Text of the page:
21 – M4 L3a 171 Turnover As Proxy For Real World Constraints V2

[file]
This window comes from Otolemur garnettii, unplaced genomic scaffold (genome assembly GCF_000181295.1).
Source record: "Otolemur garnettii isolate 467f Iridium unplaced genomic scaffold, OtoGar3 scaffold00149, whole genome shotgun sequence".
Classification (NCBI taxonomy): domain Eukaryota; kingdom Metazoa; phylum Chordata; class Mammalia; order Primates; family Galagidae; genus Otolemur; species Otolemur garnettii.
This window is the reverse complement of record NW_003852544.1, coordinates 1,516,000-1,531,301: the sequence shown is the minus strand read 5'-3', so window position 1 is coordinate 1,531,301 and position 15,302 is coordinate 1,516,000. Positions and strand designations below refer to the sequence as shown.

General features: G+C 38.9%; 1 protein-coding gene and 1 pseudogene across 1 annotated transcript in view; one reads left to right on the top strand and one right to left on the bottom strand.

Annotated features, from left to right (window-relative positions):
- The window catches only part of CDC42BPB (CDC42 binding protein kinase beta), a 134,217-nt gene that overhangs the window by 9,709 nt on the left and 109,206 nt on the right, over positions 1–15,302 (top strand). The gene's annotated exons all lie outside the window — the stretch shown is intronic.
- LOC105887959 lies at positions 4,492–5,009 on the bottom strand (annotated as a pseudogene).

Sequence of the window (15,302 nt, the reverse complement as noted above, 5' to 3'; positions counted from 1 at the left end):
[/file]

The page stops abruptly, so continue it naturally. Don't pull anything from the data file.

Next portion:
Since liquidity and transaction costs are dependent upon market conditions at the time of a trade, it’s difficult to simulate actual transaction costs when evaluating an Alpha factor. So a useful proxy for these real-world constraints is to measure turnover. Generally, factors that are updated quarterly such as fundamental factors, have lower turnover compared to factors that are updated daily such as those based on price and volume data. Turnover measures what fraction of the portfolio’s total value gets traded in a time period. For example, let’s say a portfolio is valued at $100 million. On a single day, let’s imagine one million dollars are brought and another one million dollars are sold. So, the turnover in this case is two million dollars divided by 100 million or two percent. Since we’re out the Alpha research stage and not dealing with an actual portfolio, turnover can be defined in terms of the change in portfolio weights. We calculate turnover by taking the difference between weights for each stock between yesterday and today, then we sum up the absolute values of the weights for all stocks in the portfolio. Recall that when constructing an Alpha factor, we’re likely to convert raw factor values into ranks. So, there is another way in which we can measure turnover called the Factor Rank auto-correlation. We’ll see this next

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